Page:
The Leasehold and Freehold Reform Bill was published on 27 November.
This was somewhat sooner than expected, and it is somewhat incomplete.
For example, the Bill does not contain a provision that bans the use of Leasehold for new-build Houses, however a government spokesperson has said “we will bring forward amendments as the bill progresses through parliament and that includes the ban on leasehold houses.”
What does the Leasehold and Freehold Reform Bill mean for leaseholders and landlords?
Here are the key changes:
- 990 year Leases.
Extended leases for both Houses and Flats will now have a term of 990 years, eliminating any future need for recurrent extensions.
- Abolition of Marriage Value
Marriage value will no longer be a factor inflating Lease Extension and Enfranchisement Purchaser Prices, this will benefit leaseholders with fewer than 80 years left on their lease. The introduction of the Bill contains a statement by Secretary of State Michael Gove stating that in his view the provisions of the bill are compatible with Human Rights law – which was the main grounds of argument in opposition for such changes.
- Onerous Ground rents disregarded
Ground rents above 0.1% of the freehold value will be disregarded for premium calculations for extensions and freehold purchases, making it cheaper for leaseholders to buy out onerous ground rents
- Rates will be set for calculating premiums in enfranchisement matters,
Likely benefiting leaseholders considering the promises to make it cheaper for Leaseholders. These deferment rate percentages will be highly impactful but it remains to be seen what percentage the government will fix these at.
- Buying out Ground Rents for leases over 150 years unexpired.
Leaseholders with long leases will have the right to buy out the ground rent without extending the lease term.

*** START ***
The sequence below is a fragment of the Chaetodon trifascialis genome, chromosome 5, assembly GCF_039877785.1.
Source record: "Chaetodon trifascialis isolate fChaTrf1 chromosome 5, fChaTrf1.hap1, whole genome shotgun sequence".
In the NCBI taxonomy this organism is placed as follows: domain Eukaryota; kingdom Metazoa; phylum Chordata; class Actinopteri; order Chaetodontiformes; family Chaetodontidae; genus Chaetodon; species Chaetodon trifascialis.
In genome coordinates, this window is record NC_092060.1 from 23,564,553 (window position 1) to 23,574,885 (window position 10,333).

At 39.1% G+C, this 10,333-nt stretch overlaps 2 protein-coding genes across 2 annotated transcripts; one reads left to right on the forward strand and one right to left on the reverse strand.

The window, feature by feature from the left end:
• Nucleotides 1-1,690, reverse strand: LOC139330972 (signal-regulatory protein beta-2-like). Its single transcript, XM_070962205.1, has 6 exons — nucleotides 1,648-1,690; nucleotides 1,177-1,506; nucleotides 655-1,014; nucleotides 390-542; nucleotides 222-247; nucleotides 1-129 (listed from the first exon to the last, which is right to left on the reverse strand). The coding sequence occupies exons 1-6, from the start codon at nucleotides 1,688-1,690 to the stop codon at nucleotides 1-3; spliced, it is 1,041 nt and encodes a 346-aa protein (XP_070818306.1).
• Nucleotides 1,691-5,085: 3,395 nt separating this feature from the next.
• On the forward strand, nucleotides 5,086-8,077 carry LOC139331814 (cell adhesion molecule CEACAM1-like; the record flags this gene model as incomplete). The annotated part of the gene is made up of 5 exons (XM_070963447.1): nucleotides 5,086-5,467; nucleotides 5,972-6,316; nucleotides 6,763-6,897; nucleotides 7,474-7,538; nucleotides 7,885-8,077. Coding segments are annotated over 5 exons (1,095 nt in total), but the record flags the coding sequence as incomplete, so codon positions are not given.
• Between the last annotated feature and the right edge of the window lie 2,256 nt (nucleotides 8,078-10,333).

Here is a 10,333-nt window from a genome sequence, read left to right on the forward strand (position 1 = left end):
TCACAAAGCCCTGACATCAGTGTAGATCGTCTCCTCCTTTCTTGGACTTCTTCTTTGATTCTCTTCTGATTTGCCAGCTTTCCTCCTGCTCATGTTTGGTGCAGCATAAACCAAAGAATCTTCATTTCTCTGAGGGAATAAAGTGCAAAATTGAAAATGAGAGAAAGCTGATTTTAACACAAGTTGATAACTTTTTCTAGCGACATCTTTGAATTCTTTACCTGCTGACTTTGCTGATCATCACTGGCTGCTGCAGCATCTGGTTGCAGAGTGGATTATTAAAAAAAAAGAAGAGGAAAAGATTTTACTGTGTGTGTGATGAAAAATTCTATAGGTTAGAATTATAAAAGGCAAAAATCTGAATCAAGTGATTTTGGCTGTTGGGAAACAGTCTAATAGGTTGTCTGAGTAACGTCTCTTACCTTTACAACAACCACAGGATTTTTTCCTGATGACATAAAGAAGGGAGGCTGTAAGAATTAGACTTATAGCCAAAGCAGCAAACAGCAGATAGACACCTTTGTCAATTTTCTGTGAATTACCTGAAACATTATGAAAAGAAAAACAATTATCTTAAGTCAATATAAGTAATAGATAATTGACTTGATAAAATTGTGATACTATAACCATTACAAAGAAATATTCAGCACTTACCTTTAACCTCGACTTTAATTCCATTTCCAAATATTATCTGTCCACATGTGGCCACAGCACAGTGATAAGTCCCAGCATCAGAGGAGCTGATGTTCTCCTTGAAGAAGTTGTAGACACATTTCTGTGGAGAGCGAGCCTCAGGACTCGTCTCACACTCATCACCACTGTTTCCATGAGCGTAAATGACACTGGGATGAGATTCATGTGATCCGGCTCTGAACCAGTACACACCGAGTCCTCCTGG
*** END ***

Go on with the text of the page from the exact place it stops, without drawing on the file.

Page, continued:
- The two-year ownership requirement for a statutory lease extension will be removed,
reducing costs and providing more flexibility for buyers.
- Mixed-use building now qualifying.
Mixed-use buildings will now be subject to the rights to acquire the freehold or management collectively if the non-residential element is between 25 and 50%. This widens the number of leaseholders who will be able to exercise those rights.
- Right to compel Landlord to take a Leaseback.
Flat owners will have the right to require their freeholder to take a “leaseback” of non-participating units, reducing their share of the premium when buying the Freehold. This accounted for a substantial deterrent is many such blocks, which will increase the number of Enfranchisement claims.
- Landlord’s costs restricted
Landlords will no longer be able to recover their costs from leaseholders in enfranchisement and right to manage claims.
- FTT wider jurisdiction
The First-tier Tribunal (Property Chamber) will have jurisdiction over a wider range of disputes, ensuring specialist knowledge and cost savings for leaseholders.
The provisions do indeed provide marked benefits to leaseholders with particular focus on Extensions and Freehold Purchases, both in the price payable, the terms, as well as expending the scope of qualification.
In still remains to be seen whether the bill will be passed by parliament in its current form, which as a matter course still needs to be approved by both Houses of Parliament.
Even if it does, which appears likely, there will be Developers and Landlords who are set to lose a substantial amount of money as a result of these changes and despite Michael Gove’s statements about the Bill not contravening Human Rights legislation, it would not be surprising to see such challenges made once the Act comes into force.
The Bill contains many other impacts that are also worthy of discussion. We shall provide a more in-depth breakdown in due course. In the meantime we welcome opinions on these reforms.